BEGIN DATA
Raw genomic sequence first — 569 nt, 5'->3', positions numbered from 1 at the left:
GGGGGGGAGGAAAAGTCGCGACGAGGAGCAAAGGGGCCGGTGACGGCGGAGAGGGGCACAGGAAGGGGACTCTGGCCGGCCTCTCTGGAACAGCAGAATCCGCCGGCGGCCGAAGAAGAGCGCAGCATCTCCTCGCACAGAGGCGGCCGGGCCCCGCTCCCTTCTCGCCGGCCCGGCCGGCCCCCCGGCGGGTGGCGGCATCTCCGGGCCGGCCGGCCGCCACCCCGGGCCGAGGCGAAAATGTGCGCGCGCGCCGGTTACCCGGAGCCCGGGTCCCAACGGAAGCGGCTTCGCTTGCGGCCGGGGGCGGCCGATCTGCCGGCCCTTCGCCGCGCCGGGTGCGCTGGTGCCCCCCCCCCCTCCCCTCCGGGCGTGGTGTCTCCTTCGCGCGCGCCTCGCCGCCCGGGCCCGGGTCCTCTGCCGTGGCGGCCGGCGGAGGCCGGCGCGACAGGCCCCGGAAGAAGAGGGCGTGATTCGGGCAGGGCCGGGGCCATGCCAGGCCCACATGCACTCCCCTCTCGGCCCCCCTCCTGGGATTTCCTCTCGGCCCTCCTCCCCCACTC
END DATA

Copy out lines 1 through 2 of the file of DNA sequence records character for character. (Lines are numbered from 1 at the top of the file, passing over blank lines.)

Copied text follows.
Raw genomic sequence first — 569 nt, 5'->3', positions numbered from 1 at the left:
GGGGGGGAGGAAAAGTCGCGACGAGGAGCAAAGGGGCCGGTGACGGCGGAGAGGGGCACAGGAAGGGGACTCTGGCCGGCCTCTCTGGAACAGCAGAATCCGCCGGCGGCCGAAGAAGAGCGCAGCATCTCCTCGCACAGAGGCGGCCGGGCCCCGCTCCCTTCTCGCCGGCCCGGCCGGCCCCCCGGCGGGTGGCGGCATCTCCGGGCCGGCCGGCCGCCACCCCGGGCCGAGGCGAAAATGTGCGCGCGCGCCGGTTACCCGGAGCCCGGGTCCCAACGGAAGCGGCTTCGCTTGCGGCCGGGGGCGGCCGATCTGCCGGCCCTTCGCCGCGCCGGGTGCGCTGGTGCCCCCCCCCCCTCCCCTCCGGGCGTGGTGTCTCCTTCGCGCGCGCCTCGCCGCCCGGGCCCGGGTCCTCTGCCGTGGCGGCCGGCGGAGGCCGGCGCGACAGGCCCCGGAAGAAGAGGGCGTGATTCGGGCAGGGCCGGGGCCATGCCAGGCCCACATGCACTCCCCTCTCGGCCCCCCTCCTGGGATTTCCTCTCGGCCCTCCTCCCCCACTC